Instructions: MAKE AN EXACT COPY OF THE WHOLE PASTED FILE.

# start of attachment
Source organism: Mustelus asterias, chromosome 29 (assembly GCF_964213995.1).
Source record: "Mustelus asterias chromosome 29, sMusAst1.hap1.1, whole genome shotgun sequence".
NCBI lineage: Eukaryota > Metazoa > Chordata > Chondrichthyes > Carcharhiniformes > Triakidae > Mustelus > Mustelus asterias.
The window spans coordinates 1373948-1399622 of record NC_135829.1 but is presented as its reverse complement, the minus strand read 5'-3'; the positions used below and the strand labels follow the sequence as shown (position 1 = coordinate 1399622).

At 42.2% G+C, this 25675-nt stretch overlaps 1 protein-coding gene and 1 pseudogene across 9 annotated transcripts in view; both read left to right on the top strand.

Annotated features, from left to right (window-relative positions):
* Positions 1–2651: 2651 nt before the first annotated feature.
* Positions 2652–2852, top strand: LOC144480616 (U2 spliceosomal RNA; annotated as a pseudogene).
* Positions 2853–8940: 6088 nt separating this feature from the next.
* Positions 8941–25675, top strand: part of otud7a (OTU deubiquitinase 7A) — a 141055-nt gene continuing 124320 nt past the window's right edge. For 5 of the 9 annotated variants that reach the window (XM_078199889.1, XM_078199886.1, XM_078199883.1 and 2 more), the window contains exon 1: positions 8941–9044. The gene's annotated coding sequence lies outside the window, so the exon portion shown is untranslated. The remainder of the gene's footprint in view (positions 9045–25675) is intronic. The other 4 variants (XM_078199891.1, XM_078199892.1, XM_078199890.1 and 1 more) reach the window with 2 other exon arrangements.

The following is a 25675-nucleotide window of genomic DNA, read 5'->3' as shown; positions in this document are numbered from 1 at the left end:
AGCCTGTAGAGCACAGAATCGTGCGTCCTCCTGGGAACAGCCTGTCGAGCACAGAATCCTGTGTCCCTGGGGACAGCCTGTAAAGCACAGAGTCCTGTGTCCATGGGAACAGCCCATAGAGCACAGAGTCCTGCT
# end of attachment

Source organism: Mustelus asterias, chromosome 29 (assembly GCF_964213995.1).
Source record: "Mustelus asterias chromosome 29, sMusAst1.hap1.1, whole genome shotgun sequence".
NCBI lineage: Eukaryota > Metazoa > Chordata > Chondrichthyes > Carcharhiniformes > Triakidae > Mustelus > Mustelus asterias.
The window spans coordinates 1373948-1399622 of record NC_135829.1 but is presented as its reverse complement, the minus strand read 5'-3'; the positions used below and the strand labels follow the sequence as shown (position 1 = coordinate 1399622).

At 42.2% G+C, this 25675-nt stretch overlaps 1 protein-coding gene and 1 pseudogene across 9 annotated transcripts in view; both read left to right on the top strand.

Annotated features, from left to right (window-relative positions):
* Positions 1–2651: 2651 nt before the first annotated feature.
* Positions 2652–2852, top strand: LOC144480616 (U2 spliceosomal RNA; annotated as a pseudogene).
* Positions 2853–8940: 6088 nt separating this feature from the next.
* Positions 8941–25675, top strand: part of otud7a (OTU deubiquitinase 7A) — a 141055-nt gene continuing 124320 nt past the window's right edge. For 5 of the 9 annotated variants that reach the window (XM_078199889.1, XM_078199886.1, XM_078199883.1 and 2 more), the window contains exon 1: positions 8941–9044. The gene's annotated coding sequence lies outside the window, so the exon portion shown is untranslated. The remainder of the gene's footprint in view (positions 9045–25675) is intronic. The other 4 variants (XM_078199891.1, XM_078199892.1, XM_078199890.1 and 1 more) reach the window with 2 other exon arrangements.

The following is a 25675-nucleotide window of genomic DNA, read 5'->3' as shown; positions in this document are numbered from 1 at the left end:
AGCCTGTAGAGCACAGAATCGTGCGTCCTCCTGGGAACAGCCTGTCGAGCACAGAATCCTGTGTCCCTGGGGACAGCCTGTAAAGCACAGAGTCCTGTGTCCATGGGAACAGCCCATAGAGCACAGAGTCCTGCT